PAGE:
Why Congress Flounders
Capitol Hill staffers say one reason Congress isn’t functioning as effectively as the public would like is this: It “does not currently have the capacity to work well.”
That’s the conclusion from a Congressional Management Foundation study, based on the responses of almost 200 senior Capitol Hill staffers who point to “a number of disheartening trends,” as Brooking reports. Congress “has hamstrung its legislative capabilities by cutting staff, despite facing more informational and policy demands than ever.”
The findings underscore an Office of Personnel Management report earlier this year, which found that the staff of three agencies that support the work of Congress — the Congressional Research Service, the Government Accountability Office and the Congressional Budget Office — “have lost 45 percent of their combined staffs from 1975 to 2015.”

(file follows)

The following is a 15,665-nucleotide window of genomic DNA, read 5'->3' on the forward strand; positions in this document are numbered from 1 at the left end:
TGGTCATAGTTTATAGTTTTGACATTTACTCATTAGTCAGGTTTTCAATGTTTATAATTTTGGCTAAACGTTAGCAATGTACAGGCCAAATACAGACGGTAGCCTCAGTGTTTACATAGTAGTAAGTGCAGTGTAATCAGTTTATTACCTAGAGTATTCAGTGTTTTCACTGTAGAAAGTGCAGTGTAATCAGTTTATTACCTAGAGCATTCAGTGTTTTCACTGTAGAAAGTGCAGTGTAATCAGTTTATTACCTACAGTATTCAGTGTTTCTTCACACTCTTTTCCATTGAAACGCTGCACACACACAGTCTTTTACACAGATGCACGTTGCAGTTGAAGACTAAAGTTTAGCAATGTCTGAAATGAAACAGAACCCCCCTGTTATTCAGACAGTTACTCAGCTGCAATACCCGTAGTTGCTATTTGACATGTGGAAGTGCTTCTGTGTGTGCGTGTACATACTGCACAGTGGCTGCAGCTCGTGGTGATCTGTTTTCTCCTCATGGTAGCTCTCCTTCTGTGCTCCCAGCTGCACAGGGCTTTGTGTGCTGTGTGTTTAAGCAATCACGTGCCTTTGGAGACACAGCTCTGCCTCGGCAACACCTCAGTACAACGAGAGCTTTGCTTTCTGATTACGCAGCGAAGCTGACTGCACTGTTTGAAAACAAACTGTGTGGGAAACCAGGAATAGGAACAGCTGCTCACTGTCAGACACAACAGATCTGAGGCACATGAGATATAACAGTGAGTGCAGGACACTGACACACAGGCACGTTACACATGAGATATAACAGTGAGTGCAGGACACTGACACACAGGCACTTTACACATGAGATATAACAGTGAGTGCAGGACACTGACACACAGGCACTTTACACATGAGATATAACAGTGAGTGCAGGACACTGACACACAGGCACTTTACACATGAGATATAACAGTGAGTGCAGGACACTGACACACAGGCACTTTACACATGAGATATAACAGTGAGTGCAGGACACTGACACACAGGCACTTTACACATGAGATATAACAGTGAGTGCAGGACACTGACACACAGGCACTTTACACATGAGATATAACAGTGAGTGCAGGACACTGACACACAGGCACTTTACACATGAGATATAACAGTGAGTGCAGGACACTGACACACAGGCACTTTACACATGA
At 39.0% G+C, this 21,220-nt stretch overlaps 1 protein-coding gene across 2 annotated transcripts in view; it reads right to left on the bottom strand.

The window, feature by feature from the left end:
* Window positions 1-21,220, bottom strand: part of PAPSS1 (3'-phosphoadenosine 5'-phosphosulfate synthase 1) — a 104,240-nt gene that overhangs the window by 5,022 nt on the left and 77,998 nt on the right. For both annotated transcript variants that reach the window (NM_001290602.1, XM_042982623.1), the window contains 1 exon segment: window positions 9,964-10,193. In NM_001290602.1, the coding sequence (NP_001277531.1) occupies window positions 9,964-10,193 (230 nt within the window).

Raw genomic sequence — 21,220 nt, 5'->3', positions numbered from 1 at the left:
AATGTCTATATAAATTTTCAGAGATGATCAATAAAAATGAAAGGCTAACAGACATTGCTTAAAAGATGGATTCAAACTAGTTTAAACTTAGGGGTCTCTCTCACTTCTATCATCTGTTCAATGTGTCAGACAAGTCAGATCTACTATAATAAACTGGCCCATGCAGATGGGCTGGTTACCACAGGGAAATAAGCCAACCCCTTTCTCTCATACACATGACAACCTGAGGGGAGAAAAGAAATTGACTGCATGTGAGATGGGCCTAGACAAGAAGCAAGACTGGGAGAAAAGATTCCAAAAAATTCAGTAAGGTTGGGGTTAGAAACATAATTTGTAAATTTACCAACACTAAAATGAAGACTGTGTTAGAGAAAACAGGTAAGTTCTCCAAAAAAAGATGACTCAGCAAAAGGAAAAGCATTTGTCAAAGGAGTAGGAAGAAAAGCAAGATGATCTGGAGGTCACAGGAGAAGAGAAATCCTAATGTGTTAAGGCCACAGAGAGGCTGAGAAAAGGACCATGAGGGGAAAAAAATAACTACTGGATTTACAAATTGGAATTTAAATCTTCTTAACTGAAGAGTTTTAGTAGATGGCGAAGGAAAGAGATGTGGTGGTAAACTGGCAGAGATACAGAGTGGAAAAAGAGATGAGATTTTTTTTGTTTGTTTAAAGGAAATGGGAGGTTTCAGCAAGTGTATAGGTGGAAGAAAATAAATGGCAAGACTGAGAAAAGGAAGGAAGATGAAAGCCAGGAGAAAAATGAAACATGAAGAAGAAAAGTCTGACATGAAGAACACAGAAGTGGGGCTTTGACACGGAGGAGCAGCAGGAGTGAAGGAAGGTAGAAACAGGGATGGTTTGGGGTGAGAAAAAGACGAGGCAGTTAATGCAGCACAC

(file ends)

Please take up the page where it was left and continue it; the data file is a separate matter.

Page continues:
Staff turnover on Capitol Hill is alarmingly high,” the new study shows, and Congress “hasn’t invested nearly enough in the technology required to be a responsive political body in the 21st century.” These problems “lead to increased lobbyist influence and executive branch legislating”
When asked to respond to this statement, “Members have adequate time and resources to understand, consider and deliberate policy and legislation,” only 24 percent of staffers were “very satisfied” or “somewhat satisfied” while 62 percent were “somewhat dissatisfied” or “very dissatisfied.”
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